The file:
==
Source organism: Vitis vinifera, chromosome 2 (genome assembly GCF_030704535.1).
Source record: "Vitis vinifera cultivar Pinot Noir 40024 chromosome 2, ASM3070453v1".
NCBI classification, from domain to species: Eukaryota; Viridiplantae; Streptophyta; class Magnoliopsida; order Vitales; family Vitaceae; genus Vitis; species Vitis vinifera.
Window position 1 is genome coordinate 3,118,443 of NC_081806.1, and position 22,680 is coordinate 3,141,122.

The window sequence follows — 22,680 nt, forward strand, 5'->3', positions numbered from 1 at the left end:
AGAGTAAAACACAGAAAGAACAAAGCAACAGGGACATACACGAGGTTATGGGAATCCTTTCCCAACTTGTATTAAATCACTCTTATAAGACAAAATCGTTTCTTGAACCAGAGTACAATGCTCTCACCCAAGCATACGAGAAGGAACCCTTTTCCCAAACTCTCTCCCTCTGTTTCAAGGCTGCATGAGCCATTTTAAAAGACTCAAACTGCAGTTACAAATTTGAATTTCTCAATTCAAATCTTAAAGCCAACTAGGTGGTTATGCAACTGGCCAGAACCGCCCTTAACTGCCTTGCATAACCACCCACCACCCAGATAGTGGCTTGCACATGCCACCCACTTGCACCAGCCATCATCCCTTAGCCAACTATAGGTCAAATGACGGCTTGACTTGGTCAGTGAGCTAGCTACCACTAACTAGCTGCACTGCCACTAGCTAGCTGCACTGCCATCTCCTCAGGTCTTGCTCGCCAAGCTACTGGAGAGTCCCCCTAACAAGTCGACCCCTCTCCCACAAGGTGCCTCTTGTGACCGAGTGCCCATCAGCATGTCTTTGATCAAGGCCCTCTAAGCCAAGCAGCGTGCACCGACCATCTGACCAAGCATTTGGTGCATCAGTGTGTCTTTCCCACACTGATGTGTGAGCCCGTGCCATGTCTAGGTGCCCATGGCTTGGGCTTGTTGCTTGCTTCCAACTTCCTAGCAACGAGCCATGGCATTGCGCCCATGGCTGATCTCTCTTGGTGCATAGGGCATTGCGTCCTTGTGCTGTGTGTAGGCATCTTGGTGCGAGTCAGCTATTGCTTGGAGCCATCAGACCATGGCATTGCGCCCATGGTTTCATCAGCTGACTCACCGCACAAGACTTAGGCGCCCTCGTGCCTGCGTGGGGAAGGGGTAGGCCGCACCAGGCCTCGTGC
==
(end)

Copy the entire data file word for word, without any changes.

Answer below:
Source organism: Vitis vinifera, chromosome 2 (genome assembly GCF_030704535.1).
Source record: "Vitis vinifera cultivar Pinot Noir 40024 chromosome 2, ASM3070453v1".
NCBI classification, from domain to species: Eukaryota; Viridiplantae; Streptophyta; class Magnoliopsida; order Vitales; family Vitaceae; genus Vitis; species Vitis vinifera.
Window position 1 is genome coordinate 3,118,443 of NC_081806.1, and position 22,680 is coordinate 3,141,122.

The window sequence follows — 22,680 nt, forward strand, 5'->3', positions numbered from 1 at the left end:
AGAGTAAAACACAGAAAGAACAAAGCAACAGGGACATACACGAGGTTATGGGAATCCTTTCCCAACTTGTATTAAATCACTCTTATAAGACAAAATCGTTTCTTGAACCAGAGTACAATGCTCTCACCCAAGCATACGAGAAGGAACCCTTTTCCCAAACTCTCTCCCTCTGTTTCAAGGCTGCATGAGCCATTTTAAAAGACTCAAACTGCAGTTACAAATTTGAATTTCTCAATTCAAATCTTAAAGCCAACTAGGTGGTTATGCAACTGGCCAGAACCGCCCTTAACTGCCTTGCATAACCACCCACCACCCAGATAGTGGCTTGCACATGCCACCCACTTGCACCAGCCATCATCCCTTAGCCAACTATAGGTCAAATGACGGCTTGACTTGGTCAGTGAGCTAGCTACCACTAACTAGCTGCACTGCCACTAGCTAGCTGCACTGCCATCTCCTCAGGTCTTGCTCGCCAAGCTACTGGAGAGTCCCCCTAACAAGTCGACCCCTCTCCCACAAGGTGCCTCTTGTGACCGAGTGCCCATCAGCATGTCTTTGATCAAGGCCCTCTAAGCCAAGCAGCGTGCACCGACCATCTGACCAAGCATTTGGTGCATCAGTGTGTCTTTCCCACACTGATGTGTGAGCCCGTGCCATGTCTAGGTGCCCATGGCTTGGGCTTGTTGCTTGCTTCCAACTTCCTAGCAACGAGCCATGGCATTGCGCCCATGGCTGATCTCTCTTGGTGCATAGGGCATTGCGTCCTTGTGCTGTGTGTAGGCATCTTGGTGCGAGTCAGCTATTGCTTGGAGCCATCAGACCATGGCATTGCGCCCATGGTTTCATCAGCTGACTCACCGCACAAGACTTAGGCGCCCTCGTGCCTGCGTGGGGAAGGGGTAGGCCGCACCAGGCCTCGTGC